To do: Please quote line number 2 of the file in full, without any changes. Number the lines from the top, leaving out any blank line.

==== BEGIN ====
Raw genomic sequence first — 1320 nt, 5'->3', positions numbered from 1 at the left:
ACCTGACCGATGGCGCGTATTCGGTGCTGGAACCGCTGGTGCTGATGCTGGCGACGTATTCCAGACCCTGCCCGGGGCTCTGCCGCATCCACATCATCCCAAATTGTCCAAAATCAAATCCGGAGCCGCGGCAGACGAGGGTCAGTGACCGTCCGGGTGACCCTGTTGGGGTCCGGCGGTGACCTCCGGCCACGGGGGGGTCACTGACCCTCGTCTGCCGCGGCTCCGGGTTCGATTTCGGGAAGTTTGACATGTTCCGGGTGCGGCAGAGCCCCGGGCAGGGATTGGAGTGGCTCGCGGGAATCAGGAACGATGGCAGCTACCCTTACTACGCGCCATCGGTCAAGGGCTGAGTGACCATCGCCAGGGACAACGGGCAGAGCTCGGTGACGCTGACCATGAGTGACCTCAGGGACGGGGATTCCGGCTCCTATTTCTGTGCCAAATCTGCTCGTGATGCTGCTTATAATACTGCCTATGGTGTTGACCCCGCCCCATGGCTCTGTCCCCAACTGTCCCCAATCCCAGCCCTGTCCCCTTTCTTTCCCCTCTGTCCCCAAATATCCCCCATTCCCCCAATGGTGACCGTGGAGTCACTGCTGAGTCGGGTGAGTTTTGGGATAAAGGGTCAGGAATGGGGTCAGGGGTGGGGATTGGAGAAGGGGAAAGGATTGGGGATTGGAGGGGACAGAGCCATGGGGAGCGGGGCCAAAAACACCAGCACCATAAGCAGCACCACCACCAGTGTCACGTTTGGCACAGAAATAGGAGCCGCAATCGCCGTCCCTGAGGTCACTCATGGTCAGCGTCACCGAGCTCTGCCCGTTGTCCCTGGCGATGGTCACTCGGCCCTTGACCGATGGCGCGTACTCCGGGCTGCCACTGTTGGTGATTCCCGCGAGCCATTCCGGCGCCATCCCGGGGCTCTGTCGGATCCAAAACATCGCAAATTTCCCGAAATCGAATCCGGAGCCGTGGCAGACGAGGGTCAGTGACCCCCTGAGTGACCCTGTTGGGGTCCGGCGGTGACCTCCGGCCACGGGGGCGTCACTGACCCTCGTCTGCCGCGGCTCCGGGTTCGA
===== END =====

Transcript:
ACCTGACCGATGGCGCGTATTCGGTGCTGGAACCGCTGGTGCTGATGCTGGCGACGTATTCCAGACCCTGCCCGGGGCTCTGCCGCATCCACATCATCCCAAATTGTCCAAAATCAAATCCGGAGCCGCGGCAGACGAGGGTCAGTGACCGTCCGGGTGACCCTGTTGGGGTCCGGCGGTGACCTCCGGCCACGGGGGGGTCACTGACCCTCGTCTGCCGCGGCTCCGGGTTCGATTTCGGGAAGTTTGACATGTTCCGGGTGCGGCAGAGCCCCGGGCAGGGATTGGAGTGGCTCGCGGGAATCAGGAACGATGGCAGCTACCCTTACTACGCGCCATCGGTCAAGGGCTGAGTGACCATCGCCAGGGACAACGGGCAGAGCTCGGTGACGCTGACCATGAGTGACCTCAGGGACGGGGATTCCGGCTCCTATTTCTGTGCCAAATCTGCTCGTGATGCTGCTTATAATACTGCCTATGGTGTTGACCCCGCCCCATGGCTCTGTCCCCAACTGTCCCCAATCCCAGCCCTGTCCCCTTTCTTTCCCCTCTGTCCCCAAATATCCCCCATTCCCCCAATGGTGACCGTGGAGTCACTGCTGAGTCGGGTGAGTTTTGGGATAAAGGGTCAGGAATGGGGTCAGGGGTGGGGATTGGAGAAGGGGAAAGGATTGGGGATTGGAGGGGACAGAGCCATGGGGAGCGGGGCCAAAAACACCAGCACCATAAGCAGCACCACCACCAGTGTCACGTTTGGCACAGAAATAGGAGCCGCAATCGCCGTCCCTGAGGTCACTCATGGTCAGCGTCACCGAGCTCTGCCCGTTGTCCCTGGCGATGGTCACTCGGCCCTTGACCGATGGCGCGTACTCCGGGCTGCCACTGTTGGTGATTCCCGCGAGCCATTCCGGCGCCATCCCGGGGCTCTGTCGGATCCAAAACATCGCAAATTTCCCGAAATCGAATCCGGAGCCGTGGCAGACGAGGGTCAGTGACCCCCTGAGTGACCCTGTTGGGGTCCGGCGGTGACCTCCGGCCACGGGGGCGTCACTGACCCTCGTCTGCCGCGGCTCCGGGTTCGA